Monte Carlo swindles

While reading Boos and Hugues-Olivier’s 1998 American Statistician paper on the applications of Basu’s theorem I can across the notion of Monte Carlo swindles. Where a reduced variance can be achieved without the corresponding increase in Monte Carlo budget. For instance, approximating the variance of the median statistic Μ for a Normal location family can be sped up by considering that

\text{var}(M)=\text{var}(M-\bar X)+\text{var}(\bar X)

by Basu’s theorem. However, when reading the originating 1973 paper by Gross (although the notion is presumably due to Tukey), the argument boils down to Rao-Blackwellisation (without the Rao-Blackwell theorem being mentioned). The related 1985 American Statistician paper by Johnstone and Velleman exploits a latent variable representation. It also makes the connection with the control variate approach, noticing the appeal of using the score function as a (standard) control and (unusual) swindle, since its expectation is zero. I am surprised at uncovering this notion only now… Possibly because the method only applies in special settings.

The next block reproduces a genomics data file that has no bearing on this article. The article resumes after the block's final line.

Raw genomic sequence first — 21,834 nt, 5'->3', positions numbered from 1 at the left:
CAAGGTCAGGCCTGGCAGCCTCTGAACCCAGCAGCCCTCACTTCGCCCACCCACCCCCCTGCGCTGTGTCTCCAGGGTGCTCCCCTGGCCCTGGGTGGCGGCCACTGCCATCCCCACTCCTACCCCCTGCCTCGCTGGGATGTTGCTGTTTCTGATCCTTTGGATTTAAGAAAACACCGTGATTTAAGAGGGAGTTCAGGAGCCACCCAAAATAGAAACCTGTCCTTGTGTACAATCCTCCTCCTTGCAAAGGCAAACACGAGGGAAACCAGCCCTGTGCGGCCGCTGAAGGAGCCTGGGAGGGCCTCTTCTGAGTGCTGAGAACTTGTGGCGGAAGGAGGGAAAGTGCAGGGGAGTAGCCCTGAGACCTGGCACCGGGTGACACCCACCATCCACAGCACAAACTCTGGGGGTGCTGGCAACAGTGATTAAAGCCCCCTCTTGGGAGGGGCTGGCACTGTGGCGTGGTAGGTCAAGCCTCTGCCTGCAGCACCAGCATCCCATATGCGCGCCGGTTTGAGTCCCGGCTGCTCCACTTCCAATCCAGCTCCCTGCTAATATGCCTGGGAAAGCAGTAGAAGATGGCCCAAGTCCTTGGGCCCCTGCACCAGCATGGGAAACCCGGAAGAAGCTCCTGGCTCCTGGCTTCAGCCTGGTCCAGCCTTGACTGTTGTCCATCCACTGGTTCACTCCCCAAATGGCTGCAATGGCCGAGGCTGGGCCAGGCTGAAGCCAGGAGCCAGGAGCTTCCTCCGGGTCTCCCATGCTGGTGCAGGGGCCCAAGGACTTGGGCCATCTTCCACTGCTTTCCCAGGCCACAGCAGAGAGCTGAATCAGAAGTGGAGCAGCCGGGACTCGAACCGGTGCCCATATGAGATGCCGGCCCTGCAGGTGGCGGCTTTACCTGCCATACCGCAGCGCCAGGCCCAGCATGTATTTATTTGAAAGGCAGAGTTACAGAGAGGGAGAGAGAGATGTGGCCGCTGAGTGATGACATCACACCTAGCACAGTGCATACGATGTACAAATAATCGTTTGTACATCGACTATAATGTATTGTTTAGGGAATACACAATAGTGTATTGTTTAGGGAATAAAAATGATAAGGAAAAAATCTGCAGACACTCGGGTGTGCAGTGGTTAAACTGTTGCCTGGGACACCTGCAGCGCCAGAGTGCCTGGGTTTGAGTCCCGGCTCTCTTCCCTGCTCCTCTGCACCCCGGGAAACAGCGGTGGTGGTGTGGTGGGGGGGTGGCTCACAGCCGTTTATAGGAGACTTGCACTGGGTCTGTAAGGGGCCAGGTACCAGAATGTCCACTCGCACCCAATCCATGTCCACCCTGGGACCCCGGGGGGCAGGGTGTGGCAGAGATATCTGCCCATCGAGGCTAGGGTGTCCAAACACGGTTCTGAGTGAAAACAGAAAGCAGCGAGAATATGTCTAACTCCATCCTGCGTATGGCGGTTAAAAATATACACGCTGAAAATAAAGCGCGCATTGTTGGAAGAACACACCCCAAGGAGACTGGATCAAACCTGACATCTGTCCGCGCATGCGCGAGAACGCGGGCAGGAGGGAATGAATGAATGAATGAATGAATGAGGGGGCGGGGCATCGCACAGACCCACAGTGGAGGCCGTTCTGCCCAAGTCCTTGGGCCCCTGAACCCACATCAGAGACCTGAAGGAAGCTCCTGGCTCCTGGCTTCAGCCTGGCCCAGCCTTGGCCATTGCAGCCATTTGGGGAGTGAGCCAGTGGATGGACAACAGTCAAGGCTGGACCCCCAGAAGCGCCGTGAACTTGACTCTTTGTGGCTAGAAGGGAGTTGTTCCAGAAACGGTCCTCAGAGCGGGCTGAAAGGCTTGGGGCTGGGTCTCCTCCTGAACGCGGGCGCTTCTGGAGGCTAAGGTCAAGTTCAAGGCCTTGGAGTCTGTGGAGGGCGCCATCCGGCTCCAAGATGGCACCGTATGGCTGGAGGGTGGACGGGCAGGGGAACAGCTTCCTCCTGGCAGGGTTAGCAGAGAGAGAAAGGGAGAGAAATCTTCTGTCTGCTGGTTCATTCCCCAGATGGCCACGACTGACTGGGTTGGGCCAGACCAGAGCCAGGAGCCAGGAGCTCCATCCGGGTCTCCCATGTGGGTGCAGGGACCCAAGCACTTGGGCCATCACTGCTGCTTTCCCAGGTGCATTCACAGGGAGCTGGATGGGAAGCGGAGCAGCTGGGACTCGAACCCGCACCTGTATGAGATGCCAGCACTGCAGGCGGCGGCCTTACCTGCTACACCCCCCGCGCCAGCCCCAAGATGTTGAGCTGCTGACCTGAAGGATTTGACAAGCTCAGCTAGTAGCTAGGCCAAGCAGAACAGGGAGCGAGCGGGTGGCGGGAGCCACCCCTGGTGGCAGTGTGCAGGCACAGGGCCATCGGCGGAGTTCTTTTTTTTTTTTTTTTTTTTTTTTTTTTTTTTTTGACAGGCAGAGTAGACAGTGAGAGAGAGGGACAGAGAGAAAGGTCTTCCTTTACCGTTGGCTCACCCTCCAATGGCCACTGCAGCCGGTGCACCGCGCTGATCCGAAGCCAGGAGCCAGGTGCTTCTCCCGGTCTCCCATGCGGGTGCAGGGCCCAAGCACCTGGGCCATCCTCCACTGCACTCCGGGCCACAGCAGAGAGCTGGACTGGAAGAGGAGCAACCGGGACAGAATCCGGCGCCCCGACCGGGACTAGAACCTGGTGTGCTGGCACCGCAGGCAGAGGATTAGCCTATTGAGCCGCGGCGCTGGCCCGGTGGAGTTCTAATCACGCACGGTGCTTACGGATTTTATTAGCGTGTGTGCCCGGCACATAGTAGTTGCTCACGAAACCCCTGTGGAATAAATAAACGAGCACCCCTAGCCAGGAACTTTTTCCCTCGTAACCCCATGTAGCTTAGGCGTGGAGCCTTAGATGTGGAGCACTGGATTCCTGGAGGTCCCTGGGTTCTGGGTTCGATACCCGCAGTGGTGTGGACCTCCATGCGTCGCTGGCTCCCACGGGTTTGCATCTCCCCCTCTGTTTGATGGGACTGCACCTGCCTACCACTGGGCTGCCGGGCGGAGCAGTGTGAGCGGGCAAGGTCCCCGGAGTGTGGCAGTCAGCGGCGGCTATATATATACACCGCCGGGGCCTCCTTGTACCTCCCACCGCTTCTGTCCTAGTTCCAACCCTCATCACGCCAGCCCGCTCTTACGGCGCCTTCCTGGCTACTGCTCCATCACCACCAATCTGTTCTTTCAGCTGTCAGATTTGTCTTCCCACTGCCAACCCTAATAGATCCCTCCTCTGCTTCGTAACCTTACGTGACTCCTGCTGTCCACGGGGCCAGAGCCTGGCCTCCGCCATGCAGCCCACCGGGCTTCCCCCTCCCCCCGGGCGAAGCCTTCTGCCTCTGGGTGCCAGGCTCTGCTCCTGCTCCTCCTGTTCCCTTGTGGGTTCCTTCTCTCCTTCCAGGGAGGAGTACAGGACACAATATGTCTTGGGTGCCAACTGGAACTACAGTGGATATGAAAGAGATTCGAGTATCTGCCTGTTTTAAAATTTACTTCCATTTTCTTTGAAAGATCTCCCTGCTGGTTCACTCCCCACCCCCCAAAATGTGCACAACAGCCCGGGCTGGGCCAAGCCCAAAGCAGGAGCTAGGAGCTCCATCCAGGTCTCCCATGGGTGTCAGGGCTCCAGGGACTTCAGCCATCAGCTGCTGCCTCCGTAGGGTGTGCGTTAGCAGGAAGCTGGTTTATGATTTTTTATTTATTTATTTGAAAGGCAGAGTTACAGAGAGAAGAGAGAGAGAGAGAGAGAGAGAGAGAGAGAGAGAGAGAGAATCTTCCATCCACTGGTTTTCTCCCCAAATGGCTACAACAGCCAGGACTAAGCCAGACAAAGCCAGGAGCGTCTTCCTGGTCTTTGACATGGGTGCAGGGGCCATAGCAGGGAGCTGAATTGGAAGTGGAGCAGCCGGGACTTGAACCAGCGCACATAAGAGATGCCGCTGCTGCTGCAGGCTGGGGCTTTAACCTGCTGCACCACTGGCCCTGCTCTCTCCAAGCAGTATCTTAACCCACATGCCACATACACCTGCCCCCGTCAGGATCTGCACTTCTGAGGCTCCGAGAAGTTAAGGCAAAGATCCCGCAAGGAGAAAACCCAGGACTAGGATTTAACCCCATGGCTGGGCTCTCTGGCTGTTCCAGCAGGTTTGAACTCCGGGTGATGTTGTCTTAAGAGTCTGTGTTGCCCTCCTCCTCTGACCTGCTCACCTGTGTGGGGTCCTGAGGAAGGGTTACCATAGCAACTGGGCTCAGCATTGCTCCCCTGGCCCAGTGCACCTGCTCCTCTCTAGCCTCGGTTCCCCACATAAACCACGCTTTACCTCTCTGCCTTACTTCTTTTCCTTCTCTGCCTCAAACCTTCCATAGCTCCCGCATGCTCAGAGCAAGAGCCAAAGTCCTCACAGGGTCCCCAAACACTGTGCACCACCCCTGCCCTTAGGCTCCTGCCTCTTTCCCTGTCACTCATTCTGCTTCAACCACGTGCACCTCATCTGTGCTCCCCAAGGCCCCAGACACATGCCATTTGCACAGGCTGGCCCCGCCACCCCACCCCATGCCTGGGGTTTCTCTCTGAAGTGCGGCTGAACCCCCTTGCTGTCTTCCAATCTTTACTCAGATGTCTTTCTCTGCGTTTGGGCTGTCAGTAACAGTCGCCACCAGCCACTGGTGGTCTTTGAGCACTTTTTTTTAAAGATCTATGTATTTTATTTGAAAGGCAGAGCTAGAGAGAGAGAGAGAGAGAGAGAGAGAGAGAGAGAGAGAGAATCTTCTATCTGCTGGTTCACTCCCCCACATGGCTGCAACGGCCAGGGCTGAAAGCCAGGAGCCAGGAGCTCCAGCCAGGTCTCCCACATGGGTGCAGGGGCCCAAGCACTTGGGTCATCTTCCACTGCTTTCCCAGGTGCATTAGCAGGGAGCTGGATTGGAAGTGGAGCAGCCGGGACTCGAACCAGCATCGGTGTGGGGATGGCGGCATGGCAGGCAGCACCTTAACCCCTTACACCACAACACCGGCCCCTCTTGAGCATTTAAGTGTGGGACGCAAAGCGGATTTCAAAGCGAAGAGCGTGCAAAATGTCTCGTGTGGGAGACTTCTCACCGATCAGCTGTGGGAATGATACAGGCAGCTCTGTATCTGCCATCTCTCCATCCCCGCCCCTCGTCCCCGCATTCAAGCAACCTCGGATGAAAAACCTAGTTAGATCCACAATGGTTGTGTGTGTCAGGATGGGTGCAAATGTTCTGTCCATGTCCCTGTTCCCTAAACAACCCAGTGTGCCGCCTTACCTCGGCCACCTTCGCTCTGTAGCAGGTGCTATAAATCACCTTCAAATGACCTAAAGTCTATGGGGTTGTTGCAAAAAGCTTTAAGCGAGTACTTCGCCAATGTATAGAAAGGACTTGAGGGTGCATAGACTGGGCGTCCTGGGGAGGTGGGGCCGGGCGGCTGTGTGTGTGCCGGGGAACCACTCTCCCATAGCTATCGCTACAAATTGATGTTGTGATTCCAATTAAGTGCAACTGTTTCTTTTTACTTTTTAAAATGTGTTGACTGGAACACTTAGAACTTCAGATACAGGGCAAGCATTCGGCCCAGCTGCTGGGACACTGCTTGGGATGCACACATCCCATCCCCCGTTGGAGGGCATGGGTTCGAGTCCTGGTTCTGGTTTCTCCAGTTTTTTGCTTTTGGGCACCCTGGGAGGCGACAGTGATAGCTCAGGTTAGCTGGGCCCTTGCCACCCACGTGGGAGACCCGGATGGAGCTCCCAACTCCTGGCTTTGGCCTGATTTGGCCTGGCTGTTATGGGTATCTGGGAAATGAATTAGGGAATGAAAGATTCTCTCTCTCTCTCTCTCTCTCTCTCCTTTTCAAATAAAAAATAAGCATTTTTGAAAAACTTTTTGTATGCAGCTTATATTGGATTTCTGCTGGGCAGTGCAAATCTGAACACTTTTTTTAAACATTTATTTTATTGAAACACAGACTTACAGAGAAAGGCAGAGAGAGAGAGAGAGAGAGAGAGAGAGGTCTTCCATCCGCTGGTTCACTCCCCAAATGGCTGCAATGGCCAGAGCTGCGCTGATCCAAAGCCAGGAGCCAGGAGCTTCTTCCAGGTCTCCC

A side remark from the same 1998 paper, namely that the enticing decomposition

\mathbb E[(X/Y)^k] = \mathbb E[X^k] \big/ \mathbb E[Y^k]

when X/Y and Y are independent, should be kept out of reach from my undergraduates at all costs, as they would quickly get rid of the assumption!!!

One Response to “Monte Carlo swindles”

  1. I had seen that term in Hamiltonian Monte Carlo Swindles by Dan Piponi, Matthew D. Hoffman, Pavel Sountsov a few years back:

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